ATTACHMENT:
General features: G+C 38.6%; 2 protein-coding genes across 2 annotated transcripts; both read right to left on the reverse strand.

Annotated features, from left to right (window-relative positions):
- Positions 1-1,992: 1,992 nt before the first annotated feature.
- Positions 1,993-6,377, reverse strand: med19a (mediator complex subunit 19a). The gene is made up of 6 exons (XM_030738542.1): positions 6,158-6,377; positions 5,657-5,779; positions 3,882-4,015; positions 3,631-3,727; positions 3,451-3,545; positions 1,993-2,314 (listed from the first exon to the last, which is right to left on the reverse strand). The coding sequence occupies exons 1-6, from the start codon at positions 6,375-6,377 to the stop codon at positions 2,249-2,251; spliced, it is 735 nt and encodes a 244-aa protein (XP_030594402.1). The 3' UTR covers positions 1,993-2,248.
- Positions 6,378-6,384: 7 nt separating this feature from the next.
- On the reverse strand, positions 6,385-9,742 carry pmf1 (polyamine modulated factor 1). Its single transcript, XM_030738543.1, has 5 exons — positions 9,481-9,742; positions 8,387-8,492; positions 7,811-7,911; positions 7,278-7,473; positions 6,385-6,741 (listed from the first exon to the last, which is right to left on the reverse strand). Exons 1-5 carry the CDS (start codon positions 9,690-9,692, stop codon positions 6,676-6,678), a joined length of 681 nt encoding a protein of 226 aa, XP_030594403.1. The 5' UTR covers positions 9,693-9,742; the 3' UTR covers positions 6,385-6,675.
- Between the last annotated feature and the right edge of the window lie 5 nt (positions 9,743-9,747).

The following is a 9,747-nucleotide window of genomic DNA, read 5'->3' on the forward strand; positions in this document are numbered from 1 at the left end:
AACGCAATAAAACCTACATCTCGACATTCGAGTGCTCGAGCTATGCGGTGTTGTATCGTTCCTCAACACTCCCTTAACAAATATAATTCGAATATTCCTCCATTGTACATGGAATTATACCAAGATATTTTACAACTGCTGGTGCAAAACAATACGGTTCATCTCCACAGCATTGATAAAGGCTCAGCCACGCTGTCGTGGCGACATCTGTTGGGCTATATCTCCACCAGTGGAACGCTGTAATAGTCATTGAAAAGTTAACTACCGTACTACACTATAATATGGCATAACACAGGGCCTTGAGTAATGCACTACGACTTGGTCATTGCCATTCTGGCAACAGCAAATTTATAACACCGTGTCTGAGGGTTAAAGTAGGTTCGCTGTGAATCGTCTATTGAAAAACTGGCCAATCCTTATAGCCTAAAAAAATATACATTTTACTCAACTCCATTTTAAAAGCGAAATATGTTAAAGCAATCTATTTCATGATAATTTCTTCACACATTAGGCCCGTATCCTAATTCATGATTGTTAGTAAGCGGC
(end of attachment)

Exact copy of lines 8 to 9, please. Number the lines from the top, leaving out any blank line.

The following is a 9,747-nucleotide window of genomic DNA, read 5'->3' on the forward strand; positions in this document are numbered from 1 at the left end:
AACGCAATAAAACCTACATCTCGACATTCGAGTGCTCGAGCTATGCGGTGTTGTATCGTTCCTCAACACTCCCTTAACAAATATAATTCGAATATTCCTCCATTGTACATGGAATTATACCAAGATATTTTACAACTGCTGGTGCAAAACAATACGGTTCATCTCCACAGCATTGATAAAGGCTCAGCCACGCTGTCGTGGCGACATCTGTTGGGCTATATCTCCACCAGTGGAACGCTGTAATAGTCATTGAAAAGTTAACTACCGTACTACACTATAATATGGCATAACACAGGGCCTTGAGTAATGCACTACGACTTGGTCATTGCCATTCTGGCAACAGCAAATTTATAACACCGTGTCTGAGGGTTAAAGTAGGTTCGCTGTGAATCGTCTATTGAAAAACTGGCCAATCCTTATAGCCTAAAAAAATATACATTTTACTCAACTCCATTTTAAAAGCGAAATATGTTAAAGCAATCTATTTCATGATAATTTCTTCACACATTAGGCCCGTATCCTAATTCATGATTGTTAGTAAGCGGC